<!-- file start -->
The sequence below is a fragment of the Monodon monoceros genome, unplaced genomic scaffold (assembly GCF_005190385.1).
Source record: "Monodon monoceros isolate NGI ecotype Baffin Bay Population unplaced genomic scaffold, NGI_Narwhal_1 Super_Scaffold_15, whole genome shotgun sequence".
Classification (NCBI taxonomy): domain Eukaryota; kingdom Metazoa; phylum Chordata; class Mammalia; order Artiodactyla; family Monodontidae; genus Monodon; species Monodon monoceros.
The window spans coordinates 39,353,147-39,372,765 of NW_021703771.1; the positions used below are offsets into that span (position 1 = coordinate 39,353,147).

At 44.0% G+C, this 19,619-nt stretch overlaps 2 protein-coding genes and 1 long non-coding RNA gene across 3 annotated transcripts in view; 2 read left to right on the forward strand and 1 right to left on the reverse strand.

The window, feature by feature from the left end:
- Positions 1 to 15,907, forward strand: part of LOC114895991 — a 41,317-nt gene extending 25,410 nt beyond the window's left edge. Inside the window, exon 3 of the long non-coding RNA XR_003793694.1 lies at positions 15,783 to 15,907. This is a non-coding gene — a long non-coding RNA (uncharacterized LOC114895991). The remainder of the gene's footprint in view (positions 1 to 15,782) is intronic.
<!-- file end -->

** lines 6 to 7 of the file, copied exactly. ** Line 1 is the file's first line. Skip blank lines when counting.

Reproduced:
The window, feature by feature from the left end:
- Positions 1 to 15,907, forward strand: part of LOC114895991 — a 41,317-nt gene extending 25,410 nt beyond the window's left edge. Inside the window, exon 3 of the long non-coding RNA XR_003793694.1 lies at positions 15,783 to 15,907. This is a non-coding gene — a long non-coding RNA (uncharacterized LOC114895991). The remainder of the gene's footprint in view (positions 1 to 15,782) is intronic.